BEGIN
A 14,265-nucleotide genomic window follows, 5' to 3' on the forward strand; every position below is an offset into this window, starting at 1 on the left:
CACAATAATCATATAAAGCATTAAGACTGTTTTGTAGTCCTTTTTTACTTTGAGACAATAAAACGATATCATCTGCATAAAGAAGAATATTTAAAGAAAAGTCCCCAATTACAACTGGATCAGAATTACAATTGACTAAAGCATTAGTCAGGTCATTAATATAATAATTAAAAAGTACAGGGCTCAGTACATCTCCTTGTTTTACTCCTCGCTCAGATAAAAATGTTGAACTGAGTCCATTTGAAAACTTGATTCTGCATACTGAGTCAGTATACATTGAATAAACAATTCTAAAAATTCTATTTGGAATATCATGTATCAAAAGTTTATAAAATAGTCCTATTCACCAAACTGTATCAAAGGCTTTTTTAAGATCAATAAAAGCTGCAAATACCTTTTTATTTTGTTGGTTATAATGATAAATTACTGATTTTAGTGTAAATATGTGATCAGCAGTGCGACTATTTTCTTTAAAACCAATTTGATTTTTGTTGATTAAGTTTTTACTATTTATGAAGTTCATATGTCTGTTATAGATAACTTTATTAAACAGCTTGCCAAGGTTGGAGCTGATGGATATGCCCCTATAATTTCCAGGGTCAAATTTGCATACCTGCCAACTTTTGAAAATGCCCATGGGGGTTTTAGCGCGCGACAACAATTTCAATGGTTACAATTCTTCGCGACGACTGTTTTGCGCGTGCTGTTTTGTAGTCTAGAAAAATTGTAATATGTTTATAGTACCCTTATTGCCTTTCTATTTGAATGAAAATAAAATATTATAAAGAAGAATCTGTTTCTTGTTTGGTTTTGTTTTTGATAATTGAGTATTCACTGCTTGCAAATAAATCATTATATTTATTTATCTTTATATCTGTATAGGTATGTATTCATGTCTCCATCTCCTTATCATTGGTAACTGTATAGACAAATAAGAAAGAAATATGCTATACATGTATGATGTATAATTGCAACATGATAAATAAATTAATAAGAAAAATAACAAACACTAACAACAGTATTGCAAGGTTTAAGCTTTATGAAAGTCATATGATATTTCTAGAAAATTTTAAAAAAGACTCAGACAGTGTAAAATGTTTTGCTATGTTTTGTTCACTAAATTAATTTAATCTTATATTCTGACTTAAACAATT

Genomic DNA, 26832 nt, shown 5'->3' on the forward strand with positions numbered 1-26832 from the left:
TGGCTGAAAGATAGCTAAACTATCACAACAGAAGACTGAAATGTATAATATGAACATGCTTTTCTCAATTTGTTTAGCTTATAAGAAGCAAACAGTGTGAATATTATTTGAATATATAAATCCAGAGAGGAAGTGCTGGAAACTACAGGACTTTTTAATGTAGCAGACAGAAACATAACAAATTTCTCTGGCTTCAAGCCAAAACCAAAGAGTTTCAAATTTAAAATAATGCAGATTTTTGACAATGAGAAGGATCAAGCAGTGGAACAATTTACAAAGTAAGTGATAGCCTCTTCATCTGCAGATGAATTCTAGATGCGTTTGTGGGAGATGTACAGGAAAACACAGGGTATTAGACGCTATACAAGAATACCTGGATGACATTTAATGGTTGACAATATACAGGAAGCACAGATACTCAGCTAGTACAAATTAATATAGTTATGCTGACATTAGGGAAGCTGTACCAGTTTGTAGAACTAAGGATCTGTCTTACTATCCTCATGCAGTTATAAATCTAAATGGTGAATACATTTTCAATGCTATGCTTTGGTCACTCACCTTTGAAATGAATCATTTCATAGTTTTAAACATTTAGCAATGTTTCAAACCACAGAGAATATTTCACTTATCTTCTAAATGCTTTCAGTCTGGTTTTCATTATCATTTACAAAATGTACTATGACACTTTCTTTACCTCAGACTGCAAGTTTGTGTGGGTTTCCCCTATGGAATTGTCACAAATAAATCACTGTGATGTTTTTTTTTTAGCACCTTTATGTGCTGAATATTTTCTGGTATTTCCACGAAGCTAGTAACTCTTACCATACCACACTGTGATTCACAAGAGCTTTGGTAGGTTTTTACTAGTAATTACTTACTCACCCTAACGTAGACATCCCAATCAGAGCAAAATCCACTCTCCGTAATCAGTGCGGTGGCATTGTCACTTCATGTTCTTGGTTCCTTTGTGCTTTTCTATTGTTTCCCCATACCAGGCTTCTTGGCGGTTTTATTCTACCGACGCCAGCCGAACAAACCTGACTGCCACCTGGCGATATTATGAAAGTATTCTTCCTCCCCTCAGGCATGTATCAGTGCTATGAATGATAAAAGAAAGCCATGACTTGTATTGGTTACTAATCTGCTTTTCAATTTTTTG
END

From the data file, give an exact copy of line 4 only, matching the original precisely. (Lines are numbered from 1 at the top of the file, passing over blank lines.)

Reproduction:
TGGCTGAAAGATAGCTAAACTATCACAACAGAAGACTGAAATGTATAATATGAACATGCTTTTCTCAATTTGTTTAGCTTATAAGAAGCAAACAGTGTGAATATTATTTGAATATATAAATCCAGAGAGGAAGTGCTGGAAACTACAGGACTTTTTAATGTAGCAGACAGAAACATAACAAATTTCTCTGGCTTCAAGCCAAAACCAAAGAGTTTCAAATTTAAAATAATGCAGATTTTTGACAATGAGAAGGATCAAGCAGTGGAACAATTTACAAAGTAAGTGATAGCCTCTTCATCTGCAGATGAATTCTAGATGCGTTTGTGGGAGATGTACAGGAAAACACAGGGTATTAGACGCTATACAAGAATACCTGGATGACATTTAATGGTTGACAATATACAGGAAGCACAGATACTCAGCTAGTACAAATTAATATAGTTATGCTGACATTAGGGAAGCTGTACCAGTTTGTAGAACTAAGGATCTGTCTTACTATCCTCATGCAGTTATAAATCTAAATGGTGAATACATTTTCAATGCTATGCTTTGGTCACTCACCTTTGAAATGAATCATTTCATAGTTTTAAACATTTAGCAATGTTTCAAACCACAGAGAATATTTCACTTATCTTCTAAATGCTTTCAGTCTGGTTTTCATTATCATTTACAAAATGTACTATGACACTTTCTTTACCTCAGACTGCAAGTTTGTGTGGGTTTCCCCTATGGAATTGTCACAAATAAATCACTGTGATGTTTTTTTTTTAGCACCTTTATGTGCTGAATATTTTCTGGTATTTCCACGAAGCTAGTAACTCTTACCATACCACACTGTGATTCACAAGAGCTTTGGTAGGTTTTTACTAGTAATTACTTACTCACCCTAACGTAGACATCCCAATCAGAGCAAAATCCACTCTCCGTAATCAGTGCGGTGGCATTGTCACTTCATGTTCTTGGTTCCTTTGTGCTTTTCTATTGTTTCCCCATACCAGGCTTCTTGGCGGTTTTATTCTACCGACGCCAGCCGAACAAACCTGACTGCCACCTGGCGATATTATGAAAGTATTCTTCCTCCCCTCAGGCATGTATCAGTGCTATGAATGATAAAAGAAAGCCATGACTTGTATTGGTTACTAATCTGCTTTTCAATTTTTTG